Web forms and stereotyping

If your life is so ordinary that you cannot be distinguished from the guy beside you, then maybe skip this article. But most people are unique in some way. I have a little sticker on the wall that says: “Always remember you’re unique just like everyone else.”

How often have you been ready to tear your hair out when something on a form does not apply but an answer is required? On paper you can just skip it or write a comment, but not on the web. Poorly designed web forms may account for a very large percentage of bad personal data in databases. And that stuff gets around. It is bought and sold and used for data matching. So getting it right makes a difference. You’d think people would realize that. You’d especially think that programmers would realize it, but this is often not the case.

I used to live near a small village in Ontario where everyone’s address was simply “Clayton, Ontario.” There was no street and number. There was no post office box. When you went to the general store you got handed your mail, or told there was none. You wouldn’t believe how many hassles this caused with computer systems, even back in those days.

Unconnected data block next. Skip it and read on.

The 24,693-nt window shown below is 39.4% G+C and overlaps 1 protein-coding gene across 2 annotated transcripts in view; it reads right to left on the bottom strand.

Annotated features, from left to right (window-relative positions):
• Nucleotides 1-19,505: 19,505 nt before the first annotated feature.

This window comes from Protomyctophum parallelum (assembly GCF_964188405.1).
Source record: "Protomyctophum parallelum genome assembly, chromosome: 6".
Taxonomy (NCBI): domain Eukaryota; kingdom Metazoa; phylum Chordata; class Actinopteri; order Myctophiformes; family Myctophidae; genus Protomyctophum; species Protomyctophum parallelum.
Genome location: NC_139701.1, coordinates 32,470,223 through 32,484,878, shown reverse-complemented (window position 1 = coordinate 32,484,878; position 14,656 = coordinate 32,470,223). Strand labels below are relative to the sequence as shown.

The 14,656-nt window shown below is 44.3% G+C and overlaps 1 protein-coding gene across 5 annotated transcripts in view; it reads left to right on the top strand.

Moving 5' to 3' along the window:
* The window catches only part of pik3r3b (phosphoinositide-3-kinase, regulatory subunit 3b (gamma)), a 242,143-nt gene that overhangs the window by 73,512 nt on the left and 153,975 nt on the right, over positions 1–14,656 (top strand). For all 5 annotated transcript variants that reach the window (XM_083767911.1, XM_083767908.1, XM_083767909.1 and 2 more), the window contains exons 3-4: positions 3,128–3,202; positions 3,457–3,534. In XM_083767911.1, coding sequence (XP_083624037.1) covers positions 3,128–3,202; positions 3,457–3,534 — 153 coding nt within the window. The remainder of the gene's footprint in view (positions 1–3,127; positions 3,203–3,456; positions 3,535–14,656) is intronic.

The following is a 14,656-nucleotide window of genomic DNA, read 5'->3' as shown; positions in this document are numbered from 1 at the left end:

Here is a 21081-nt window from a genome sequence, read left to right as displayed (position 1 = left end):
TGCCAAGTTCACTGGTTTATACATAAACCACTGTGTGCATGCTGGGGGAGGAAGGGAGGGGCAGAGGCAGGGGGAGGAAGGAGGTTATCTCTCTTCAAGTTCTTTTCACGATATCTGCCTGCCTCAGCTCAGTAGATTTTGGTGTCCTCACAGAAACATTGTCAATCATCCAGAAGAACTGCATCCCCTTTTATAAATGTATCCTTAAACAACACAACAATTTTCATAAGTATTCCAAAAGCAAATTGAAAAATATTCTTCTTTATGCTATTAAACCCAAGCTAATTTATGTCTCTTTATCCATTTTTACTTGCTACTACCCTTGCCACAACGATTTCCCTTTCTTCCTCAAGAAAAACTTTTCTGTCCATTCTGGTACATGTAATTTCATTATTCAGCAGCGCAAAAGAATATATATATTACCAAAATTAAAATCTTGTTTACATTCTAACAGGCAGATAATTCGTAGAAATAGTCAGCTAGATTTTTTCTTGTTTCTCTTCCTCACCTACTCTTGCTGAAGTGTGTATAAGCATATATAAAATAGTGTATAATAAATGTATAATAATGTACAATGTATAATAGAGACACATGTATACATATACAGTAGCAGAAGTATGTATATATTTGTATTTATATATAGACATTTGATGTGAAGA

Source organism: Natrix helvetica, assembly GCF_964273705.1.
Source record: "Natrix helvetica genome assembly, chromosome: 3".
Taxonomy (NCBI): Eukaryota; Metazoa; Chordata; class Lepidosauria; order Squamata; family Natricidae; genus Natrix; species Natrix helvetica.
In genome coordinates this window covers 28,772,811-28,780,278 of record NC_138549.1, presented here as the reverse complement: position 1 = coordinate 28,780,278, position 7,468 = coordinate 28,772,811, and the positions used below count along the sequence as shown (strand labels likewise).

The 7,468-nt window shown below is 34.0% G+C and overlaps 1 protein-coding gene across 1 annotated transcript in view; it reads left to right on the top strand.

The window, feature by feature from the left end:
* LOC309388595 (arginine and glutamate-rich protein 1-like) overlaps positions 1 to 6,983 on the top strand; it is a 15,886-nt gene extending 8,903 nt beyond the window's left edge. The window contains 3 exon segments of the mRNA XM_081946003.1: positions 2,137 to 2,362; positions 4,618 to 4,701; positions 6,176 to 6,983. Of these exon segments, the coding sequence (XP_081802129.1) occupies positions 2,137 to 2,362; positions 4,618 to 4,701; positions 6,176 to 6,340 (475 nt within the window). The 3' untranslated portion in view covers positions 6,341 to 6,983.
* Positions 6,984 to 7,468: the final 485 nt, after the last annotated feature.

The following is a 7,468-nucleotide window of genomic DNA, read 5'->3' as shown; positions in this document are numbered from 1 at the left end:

And today, with my general delivery postal address, a few web forms tell me it’s an invalid address because there is no street number. And then there are all the forms that want a postal code for a physical address. I was once actually denied service because the place where i physically live has no postal code. I thought postal codes were for postal addresses?

I have also been denied services, or discriminated against, because i do not live on a street, so cannot provide a street and house number. The post office was one of those who could not handle such innocent non-conformity. So we agreed to fabricate a name for our summer-only driveway and to use the number 2, since i live in the second building. It is not a real address, but it does keep the computers purring, and the bureaucrats feeling less harassed.